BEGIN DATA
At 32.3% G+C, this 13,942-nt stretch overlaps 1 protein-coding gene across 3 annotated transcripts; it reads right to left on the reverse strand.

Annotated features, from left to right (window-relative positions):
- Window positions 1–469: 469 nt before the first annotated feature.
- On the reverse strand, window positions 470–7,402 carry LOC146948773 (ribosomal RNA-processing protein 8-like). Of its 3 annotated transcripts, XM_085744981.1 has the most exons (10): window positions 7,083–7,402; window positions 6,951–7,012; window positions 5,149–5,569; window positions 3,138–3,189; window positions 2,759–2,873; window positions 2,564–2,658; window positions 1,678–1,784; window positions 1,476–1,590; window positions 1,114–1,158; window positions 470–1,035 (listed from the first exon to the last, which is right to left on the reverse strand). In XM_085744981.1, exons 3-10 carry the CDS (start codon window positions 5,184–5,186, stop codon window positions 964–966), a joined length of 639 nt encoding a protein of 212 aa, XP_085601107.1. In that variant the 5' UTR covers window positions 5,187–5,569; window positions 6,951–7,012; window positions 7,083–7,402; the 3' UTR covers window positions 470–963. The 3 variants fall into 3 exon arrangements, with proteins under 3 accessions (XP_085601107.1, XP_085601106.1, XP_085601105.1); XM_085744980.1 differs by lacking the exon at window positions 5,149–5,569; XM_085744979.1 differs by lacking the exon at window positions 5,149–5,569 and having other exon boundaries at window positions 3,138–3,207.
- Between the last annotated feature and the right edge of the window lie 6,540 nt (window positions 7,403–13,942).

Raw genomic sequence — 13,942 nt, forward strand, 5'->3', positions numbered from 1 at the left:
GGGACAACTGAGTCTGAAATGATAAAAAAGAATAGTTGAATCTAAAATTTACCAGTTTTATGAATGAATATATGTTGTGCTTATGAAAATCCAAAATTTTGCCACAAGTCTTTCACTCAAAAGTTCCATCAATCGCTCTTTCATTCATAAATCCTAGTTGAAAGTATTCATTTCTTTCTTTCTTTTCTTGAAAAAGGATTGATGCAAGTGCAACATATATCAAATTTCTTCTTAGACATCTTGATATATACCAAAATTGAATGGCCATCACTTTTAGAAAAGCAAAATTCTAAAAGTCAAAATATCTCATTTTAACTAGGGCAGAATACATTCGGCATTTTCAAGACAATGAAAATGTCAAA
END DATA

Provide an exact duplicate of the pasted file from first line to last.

At 32.3% G+C, this 13,942-nt stretch overlaps 1 protein-coding gene across 3 annotated transcripts; it reads right to left on the reverse strand.

Annotated features, from left to right (window-relative positions):
- Window positions 1–469: 469 nt before the first annotated feature.
- On the reverse strand, window positions 470–7,402 carry LOC146948773 (ribosomal RNA-processing protein 8-like). Of its 3 annotated transcripts, XM_085744981.1 has the most exons (10): window positions 7,083–7,402; window positions 6,951–7,012; window positions 5,149–5,569; window positions 3,138–3,189; window positions 2,759–2,873; window positions 2,564–2,658; window positions 1,678–1,784; window positions 1,476–1,590; window positions 1,114–1,158; window positions 470–1,035 (listed from the first exon to the last, which is right to left on the reverse strand). In XM_085744981.1, exons 3-10 carry the CDS (start codon window positions 5,184–5,186, stop codon window positions 964–966), a joined length of 639 nt encoding a protein of 212 aa, XP_085601107.1. In that variant the 5' UTR covers window positions 5,187–5,569; window positions 6,951–7,012; window positions 7,083–7,402; the 3' UTR covers window positions 470–963. The 3 variants fall into 3 exon arrangements, with proteins under 3 accessions (XP_085601107.1, XP_085601106.1, XP_085601105.1); XM_085744980.1 differs by lacking the exon at window positions 5,149–5,569; XM_085744979.1 differs by lacking the exon at window positions 5,149–5,569 and having other exon boundaries at window positions 3,138–3,207.
- Between the last annotated feature and the right edge of the window lie 6,540 nt (window positions 7,403–13,942).

Raw genomic sequence — 13,942 nt, forward strand, 5'->3', positions numbered from 1 at the left:
GGGACAACTGAGTCTGAAATGATAAAAAAGAATAGTTGAATCTAAAATTTACCAGTTTTATGAATGAATATATGTTGTGCTTATGAAAATCCAAAATTTTGCCACAAGTCTTTCACTCAAAAGTTCCATCAATCGCTCTTTCATTCATAAATCCTAGTTGAAAGTATTCATTTCTTTCTTTCTTTTCTTGAAAAAGGATTGATGCAAGTGCAACATATATCAAATTTCTTCTTAGACATCTTGATATATACCAAAATTGAATGGCCATCACTTTTAGAAAAGCAAAATTCTAAAAGTCAAAATATCTCATTTTAACTAGGGCAGAATACATTCGGCATTTTCAAGACAATGAAAATGTCAAA